Tornadoes are a fact of life in Oklahoma. They make us aware that everything we own could be gone in an instant. Documenting personal property and safeguarding important records are vital steps for disaster recovery. Having a plan in place will reduce the stress of a very difficult time if it happens to you. Even if you are fortunate enough to avoid disasters, being organized will help manage the activities of daily life with much more ease. You will not have to search for the bank statement or utility bill that is due next week. The thought of going through stacks of papers accumulated over a long period of time can be overwhelming. Just remember a journey of a thousand miles begins with a single step. Relax and take comfort in knowing that getting organized is a process that can be broken into manageable steps. Let’s get started.
Organize Your Home Office Space
First create a space to work. Many people do not have the luxury of a separate room to serve as a home office. The goal is to find a location in your home that works for you. Some people like a quiet spot, such as the corner of the master bedroom. Others like their home office to be in the center of activity, such as in the kitchen or the family room. Once you find a location, here is a sample list of items you will need:
• Table, desk or some other flat work space
• Good lighting
• Comfortable chair
• Office supplies (file folders, envelopes, stamps, paper, paper clips, stapler, tape, pens and pencils, blank computer DVDs or flash drive)
• Access to electrical outlets
• File box, drawer(s) or cabinet
A shredder is very important! Please invest in a shredder if you do not have one. Identity theft is a significant problem in today’s society. It is critical to completely destroy all unnecessary documents with any personal information.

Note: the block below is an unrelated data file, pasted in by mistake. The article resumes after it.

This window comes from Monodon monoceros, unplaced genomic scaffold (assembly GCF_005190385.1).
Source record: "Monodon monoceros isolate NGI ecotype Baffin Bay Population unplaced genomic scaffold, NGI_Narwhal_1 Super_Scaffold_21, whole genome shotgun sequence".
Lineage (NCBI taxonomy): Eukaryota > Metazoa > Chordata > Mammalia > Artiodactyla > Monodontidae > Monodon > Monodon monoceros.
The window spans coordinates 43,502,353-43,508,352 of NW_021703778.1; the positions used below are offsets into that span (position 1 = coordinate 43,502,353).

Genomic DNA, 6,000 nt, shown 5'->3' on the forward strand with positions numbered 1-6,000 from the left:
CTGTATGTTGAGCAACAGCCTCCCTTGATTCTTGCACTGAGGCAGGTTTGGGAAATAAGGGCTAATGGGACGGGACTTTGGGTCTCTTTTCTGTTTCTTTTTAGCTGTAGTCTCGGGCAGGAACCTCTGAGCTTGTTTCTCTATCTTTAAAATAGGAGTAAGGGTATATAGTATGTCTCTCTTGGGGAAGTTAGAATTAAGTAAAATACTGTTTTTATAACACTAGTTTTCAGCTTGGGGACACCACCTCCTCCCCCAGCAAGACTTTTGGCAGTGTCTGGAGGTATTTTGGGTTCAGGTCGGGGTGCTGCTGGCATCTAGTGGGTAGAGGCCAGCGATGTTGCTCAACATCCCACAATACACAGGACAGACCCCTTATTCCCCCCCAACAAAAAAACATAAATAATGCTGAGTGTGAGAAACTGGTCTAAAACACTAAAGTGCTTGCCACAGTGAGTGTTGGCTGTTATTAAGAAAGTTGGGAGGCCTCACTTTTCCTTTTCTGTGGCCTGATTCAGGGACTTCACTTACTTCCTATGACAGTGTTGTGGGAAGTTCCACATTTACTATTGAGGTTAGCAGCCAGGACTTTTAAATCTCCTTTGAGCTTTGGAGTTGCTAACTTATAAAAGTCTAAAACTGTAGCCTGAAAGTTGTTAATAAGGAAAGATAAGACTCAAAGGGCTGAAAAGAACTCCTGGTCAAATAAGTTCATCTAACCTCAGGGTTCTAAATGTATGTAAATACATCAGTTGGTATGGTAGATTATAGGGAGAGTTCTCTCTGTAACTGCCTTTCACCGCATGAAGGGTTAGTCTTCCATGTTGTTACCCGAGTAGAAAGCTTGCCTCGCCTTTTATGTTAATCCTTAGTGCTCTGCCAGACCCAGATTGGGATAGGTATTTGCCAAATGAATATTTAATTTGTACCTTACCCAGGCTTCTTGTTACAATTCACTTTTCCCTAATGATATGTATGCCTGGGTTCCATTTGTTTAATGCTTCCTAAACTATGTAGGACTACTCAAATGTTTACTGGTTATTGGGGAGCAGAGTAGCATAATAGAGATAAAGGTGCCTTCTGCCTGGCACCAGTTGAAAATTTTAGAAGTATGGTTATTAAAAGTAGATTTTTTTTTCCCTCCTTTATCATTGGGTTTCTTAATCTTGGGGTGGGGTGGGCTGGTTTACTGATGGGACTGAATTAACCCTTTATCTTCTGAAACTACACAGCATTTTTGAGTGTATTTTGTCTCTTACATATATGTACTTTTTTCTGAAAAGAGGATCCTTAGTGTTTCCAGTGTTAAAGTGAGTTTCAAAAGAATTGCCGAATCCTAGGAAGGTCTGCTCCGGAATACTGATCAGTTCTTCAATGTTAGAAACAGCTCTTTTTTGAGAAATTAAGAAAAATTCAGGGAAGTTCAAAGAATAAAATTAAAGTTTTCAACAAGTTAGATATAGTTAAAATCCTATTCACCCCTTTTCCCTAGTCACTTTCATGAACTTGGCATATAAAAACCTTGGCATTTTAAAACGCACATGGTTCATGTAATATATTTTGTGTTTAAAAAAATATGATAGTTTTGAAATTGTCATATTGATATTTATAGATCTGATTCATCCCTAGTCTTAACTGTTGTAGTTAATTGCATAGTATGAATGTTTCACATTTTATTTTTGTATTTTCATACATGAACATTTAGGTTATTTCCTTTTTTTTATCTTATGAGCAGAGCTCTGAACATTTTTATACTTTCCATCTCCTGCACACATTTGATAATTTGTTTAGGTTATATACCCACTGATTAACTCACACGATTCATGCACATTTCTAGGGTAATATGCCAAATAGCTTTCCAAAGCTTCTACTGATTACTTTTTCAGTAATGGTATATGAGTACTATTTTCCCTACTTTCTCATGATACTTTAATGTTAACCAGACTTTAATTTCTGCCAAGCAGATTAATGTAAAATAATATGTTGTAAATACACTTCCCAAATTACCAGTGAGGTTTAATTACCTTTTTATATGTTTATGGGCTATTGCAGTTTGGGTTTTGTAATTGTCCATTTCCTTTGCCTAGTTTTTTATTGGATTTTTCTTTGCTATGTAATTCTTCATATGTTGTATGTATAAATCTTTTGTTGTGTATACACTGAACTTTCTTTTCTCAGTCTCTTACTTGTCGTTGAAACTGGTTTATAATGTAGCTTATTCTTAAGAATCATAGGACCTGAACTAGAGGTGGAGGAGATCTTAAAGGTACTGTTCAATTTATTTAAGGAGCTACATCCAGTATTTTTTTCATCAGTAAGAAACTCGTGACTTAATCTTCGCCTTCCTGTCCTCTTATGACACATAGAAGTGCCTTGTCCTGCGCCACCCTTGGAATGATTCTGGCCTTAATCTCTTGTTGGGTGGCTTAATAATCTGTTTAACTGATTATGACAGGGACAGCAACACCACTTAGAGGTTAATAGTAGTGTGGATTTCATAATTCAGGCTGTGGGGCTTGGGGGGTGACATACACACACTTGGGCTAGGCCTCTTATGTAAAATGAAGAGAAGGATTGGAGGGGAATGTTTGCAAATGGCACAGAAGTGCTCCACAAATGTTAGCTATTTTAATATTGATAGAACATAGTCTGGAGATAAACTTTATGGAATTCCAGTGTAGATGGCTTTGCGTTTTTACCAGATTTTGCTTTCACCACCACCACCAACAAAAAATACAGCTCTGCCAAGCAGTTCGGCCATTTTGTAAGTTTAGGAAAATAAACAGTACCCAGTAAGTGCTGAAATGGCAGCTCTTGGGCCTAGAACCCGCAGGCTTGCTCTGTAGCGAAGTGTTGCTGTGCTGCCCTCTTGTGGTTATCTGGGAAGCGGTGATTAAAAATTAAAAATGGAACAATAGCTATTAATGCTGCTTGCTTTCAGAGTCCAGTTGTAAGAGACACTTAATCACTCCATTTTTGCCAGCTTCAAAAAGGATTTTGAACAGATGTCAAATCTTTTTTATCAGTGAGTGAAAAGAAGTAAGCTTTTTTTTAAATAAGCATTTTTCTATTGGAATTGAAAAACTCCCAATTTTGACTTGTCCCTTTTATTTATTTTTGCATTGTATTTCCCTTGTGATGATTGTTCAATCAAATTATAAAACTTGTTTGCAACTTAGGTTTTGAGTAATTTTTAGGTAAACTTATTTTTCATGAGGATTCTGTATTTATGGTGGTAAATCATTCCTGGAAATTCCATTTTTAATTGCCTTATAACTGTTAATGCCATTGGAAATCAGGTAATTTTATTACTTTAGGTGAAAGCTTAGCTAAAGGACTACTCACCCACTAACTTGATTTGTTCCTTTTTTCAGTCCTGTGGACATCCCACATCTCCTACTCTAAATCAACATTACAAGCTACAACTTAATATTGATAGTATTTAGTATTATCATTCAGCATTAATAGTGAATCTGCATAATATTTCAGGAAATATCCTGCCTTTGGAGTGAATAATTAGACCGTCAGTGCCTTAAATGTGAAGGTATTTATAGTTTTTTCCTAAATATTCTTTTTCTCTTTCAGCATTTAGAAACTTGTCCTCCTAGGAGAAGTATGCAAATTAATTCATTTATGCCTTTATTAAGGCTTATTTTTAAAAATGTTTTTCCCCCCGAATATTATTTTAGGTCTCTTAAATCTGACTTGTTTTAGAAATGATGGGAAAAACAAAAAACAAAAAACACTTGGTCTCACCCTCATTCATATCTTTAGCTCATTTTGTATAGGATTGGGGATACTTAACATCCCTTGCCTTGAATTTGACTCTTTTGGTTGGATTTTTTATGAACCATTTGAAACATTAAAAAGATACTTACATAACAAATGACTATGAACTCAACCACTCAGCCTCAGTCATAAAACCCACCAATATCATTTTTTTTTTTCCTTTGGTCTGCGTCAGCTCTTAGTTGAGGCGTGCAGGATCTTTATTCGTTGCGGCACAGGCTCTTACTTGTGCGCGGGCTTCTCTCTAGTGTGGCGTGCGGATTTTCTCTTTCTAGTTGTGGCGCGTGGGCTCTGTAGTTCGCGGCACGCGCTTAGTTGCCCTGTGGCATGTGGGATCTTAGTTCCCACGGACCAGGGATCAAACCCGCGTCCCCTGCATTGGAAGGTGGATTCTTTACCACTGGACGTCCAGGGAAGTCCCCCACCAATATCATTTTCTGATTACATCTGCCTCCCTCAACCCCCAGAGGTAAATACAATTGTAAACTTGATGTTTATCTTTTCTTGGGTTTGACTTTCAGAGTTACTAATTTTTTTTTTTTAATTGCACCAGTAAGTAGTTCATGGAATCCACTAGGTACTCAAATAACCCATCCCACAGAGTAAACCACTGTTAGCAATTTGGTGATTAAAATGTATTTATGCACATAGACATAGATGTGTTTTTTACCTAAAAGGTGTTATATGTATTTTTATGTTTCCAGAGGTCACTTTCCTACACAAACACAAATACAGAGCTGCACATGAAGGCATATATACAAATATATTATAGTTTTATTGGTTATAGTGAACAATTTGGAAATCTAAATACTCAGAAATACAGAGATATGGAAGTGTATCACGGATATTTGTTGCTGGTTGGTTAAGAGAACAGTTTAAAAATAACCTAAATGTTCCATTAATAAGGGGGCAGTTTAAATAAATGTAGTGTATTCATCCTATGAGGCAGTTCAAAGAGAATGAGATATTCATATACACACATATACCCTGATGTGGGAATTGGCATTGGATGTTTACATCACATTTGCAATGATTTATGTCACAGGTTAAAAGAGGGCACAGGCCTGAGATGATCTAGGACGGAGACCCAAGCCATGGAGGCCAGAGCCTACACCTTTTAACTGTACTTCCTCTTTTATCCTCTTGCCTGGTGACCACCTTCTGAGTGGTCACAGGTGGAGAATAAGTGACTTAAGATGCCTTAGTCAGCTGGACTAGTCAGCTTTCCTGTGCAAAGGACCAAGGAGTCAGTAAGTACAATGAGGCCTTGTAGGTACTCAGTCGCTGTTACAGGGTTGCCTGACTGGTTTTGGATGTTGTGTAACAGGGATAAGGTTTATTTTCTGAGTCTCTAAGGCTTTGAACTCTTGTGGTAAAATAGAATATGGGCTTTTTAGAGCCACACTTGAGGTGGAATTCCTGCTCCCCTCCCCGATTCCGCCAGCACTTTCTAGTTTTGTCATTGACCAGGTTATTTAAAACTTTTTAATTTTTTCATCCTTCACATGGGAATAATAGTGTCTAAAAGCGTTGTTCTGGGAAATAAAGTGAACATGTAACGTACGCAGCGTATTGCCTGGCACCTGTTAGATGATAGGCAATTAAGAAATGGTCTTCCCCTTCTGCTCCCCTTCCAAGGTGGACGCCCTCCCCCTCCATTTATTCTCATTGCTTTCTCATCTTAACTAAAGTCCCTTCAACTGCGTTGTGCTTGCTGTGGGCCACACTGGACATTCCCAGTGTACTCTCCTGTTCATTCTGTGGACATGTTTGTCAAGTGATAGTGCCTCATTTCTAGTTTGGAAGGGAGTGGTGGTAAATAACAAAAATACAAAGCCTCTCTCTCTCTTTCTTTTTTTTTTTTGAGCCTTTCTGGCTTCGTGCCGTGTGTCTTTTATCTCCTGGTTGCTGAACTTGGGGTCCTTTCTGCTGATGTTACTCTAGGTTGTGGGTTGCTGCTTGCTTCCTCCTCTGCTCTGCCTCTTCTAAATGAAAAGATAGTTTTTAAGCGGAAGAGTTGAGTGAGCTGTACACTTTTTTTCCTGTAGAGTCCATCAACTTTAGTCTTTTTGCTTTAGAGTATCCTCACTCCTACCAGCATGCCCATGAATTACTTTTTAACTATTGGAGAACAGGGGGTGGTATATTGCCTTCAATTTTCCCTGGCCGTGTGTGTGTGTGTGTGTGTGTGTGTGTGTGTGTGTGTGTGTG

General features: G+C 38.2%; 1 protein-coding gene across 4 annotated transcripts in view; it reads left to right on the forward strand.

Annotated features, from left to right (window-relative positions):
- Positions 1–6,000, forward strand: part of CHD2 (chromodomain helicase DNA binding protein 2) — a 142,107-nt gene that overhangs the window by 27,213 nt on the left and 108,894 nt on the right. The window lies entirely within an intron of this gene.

Check your credit report. You can receive a free copy every 12 months from each of the three credit reporting agencies at http://www.annualcreditreport.com. Shred all unsolicited credit card and insurance offers. To stop these offers, go to http://www.OptOutPrescreen.com.
It is not necessary to put your computer and printer in your home office space. If the whole family shares the computer and printer, it may be better to put these items in another location. This way, other family members do not have to worry about disturbing your records.
Decide which family member will be in charge of the home office. In some families, one member naturally emerges as the one who is good at managing the bills; in others, couples divide up tasks. It is also important to inform someone outside of your household (a close relative, friend or neighbor) where records are kept.
Identify and Inventory Important Papers
Now that you set up your home office, the next step is to identify and inventory all important papers. The following is a list of some of the papers to collect:
• Adoption papers
• Advisors and contacts list
• Baptism and other religious activities records
• Birth certificates
• Business ownership papers
• Citizenship and naturalization papers
• Credit card information
• Credit report
• Death certificates
• Divorce papers
• Education records
• Employment history/payroll stubs
• Financial accounts/investment records/pension plans
• Funeral and burial plans and records
• Household property inventory
• Income and expense records
• Insurance policies
• Marriage certificates
• Medical records and family medical history
• Memberships and subscriptions
• Military records
• Net worth statements
• Powers of attorney
• Property appraisals, deeds and titles
• Safe deposit box inventory
• Social security cards and numbers
• Tax records
• Utility records
• Veterinary records
• Warranties, guarantees and owner manuals
• Wills and trusts
You may want to create a file or notebook for each category of papers. For example, folders may be labeled Medical Records and History, Medical Insurance, Dental Insurance, Bank Statements and IRA. If you need to save receipts for compiling tax returns, it is a good idea to put them in labeled envelopes or file folders, such as Business Expenses or Prescriptions. When tax time rolls around, the work will be much easier.